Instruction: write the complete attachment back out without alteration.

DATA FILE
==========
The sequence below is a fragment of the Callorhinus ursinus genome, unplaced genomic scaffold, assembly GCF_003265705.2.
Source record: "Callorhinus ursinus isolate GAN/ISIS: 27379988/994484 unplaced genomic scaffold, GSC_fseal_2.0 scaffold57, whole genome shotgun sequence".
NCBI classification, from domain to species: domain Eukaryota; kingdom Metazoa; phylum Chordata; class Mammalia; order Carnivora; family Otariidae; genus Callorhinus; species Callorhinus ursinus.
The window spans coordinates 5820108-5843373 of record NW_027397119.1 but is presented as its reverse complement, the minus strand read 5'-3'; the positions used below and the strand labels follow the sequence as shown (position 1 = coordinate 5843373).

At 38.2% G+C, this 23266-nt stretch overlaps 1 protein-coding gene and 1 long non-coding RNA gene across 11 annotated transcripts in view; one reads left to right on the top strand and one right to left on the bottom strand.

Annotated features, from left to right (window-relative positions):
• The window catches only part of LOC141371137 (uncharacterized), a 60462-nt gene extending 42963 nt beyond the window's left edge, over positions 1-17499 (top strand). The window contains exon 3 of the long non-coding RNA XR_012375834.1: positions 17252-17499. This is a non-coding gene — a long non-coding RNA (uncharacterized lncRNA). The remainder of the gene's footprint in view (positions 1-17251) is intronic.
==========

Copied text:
The sequence below is a fragment of the Callorhinus ursinus genome, unplaced genomic scaffold, assembly GCF_003265705.2.
Source record: "Callorhinus ursinus isolate GAN/ISIS: 27379988/994484 unplaced genomic scaffold, GSC_fseal_2.0 scaffold57, whole genome shotgun sequence".
NCBI classification, from domain to species: domain Eukaryota; kingdom Metazoa; phylum Chordata; class Mammalia; order Carnivora; family Otariidae; genus Callorhinus; species Callorhinus ursinus.
The window spans coordinates 5820108-5843373 of record NW_027397119.1 but is presented as its reverse complement, the minus strand read 5'-3'; the positions used below and the strand labels follow the sequence as shown (position 1 = coordinate 5843373).

At 38.2% G+C, this 23266-nt stretch overlaps 1 protein-coding gene and 1 long non-coding RNA gene across 11 annotated transcripts in view; one reads left to right on the top strand and one right to left on the bottom strand.

Annotated features, from left to right (window-relative positions):
• The window catches only part of LOC141371137 (uncharacterized), a 60462-nt gene extending 42963 nt beyond the window's left edge, over positions 1-17499 (top strand). The window contains exon 3 of the long non-coding RNA XR_012375834.1: positions 17252-17499. This is a non-coding gene — a long non-coding RNA (uncharacterized lncRNA). The remainder of the gene's footprint in view (positions 1-17251) is intronic.